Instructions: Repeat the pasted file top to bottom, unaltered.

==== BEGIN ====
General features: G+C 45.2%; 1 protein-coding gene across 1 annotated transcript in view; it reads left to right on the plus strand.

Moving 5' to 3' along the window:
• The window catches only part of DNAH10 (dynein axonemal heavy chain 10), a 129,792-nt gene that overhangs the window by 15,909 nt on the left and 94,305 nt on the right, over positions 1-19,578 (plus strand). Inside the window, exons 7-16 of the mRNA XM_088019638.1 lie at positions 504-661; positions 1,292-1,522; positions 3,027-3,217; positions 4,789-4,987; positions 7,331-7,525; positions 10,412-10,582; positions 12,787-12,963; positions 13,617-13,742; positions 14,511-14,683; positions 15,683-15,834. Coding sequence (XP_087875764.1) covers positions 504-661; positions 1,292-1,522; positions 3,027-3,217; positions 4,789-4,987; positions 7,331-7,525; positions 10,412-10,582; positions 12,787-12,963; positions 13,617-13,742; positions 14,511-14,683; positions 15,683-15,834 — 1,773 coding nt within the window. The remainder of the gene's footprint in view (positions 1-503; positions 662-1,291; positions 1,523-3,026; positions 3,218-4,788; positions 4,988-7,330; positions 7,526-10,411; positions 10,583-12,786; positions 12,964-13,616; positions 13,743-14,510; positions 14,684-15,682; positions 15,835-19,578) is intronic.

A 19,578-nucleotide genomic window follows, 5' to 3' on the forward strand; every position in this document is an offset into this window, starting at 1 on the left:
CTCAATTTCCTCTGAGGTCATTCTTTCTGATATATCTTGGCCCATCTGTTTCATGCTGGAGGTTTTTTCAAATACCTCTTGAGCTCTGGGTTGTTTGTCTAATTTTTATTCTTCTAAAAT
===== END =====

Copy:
General features: G+C 45.2%; 1 protein-coding gene across 1 annotated transcript in view; it reads left to right on the plus strand.

Moving 5' to 3' along the window:
• The window catches only part of DNAH10 (dynein axonemal heavy chain 10), a 129,792-nt gene that overhangs the window by 15,909 nt on the left and 94,305 nt on the right, over positions 1-19,578 (plus strand). Inside the window, exons 7-16 of the mRNA XM_088019638.1 lie at positions 504-661; positions 1,292-1,522; positions 3,027-3,217; positions 4,789-4,987; positions 7,331-7,525; positions 10,412-10,582; positions 12,787-12,963; positions 13,617-13,742; positions 14,511-14,683; positions 15,683-15,834. Coding sequence (XP_087875764.1) covers positions 504-661; positions 1,292-1,522; positions 3,027-3,217; positions 4,789-4,987; positions 7,331-7,525; positions 10,412-10,582; positions 12,787-12,963; positions 13,617-13,742; positions 14,511-14,683; positions 15,683-15,834 — 1,773 coding nt within the window. The remainder of the gene's footprint in view (positions 1-503; positions 662-1,291; positions 1,523-3,026; positions 3,218-4,788; positions 4,988-7,330; positions 7,526-10,411; positions 10,583-12,786; positions 12,964-13,616; positions 13,743-14,510; positions 14,684-15,682; positions 15,835-19,578) is intronic.

A 19,578-nucleotide genomic window follows, 5' to 3' on the forward strand; every position in this document is an offset into this window, starting at 1 on the left:
CTCAATTTCCTCTGAGGTCATTCTTTCTGATATATCTTGGCCCATCTGTTTCATGCTGGAGGTTTTTTCAAATACCTCTTGAGCTCTGGGTTGTTTGTCTAATTTTTATTCTTCTAAAAT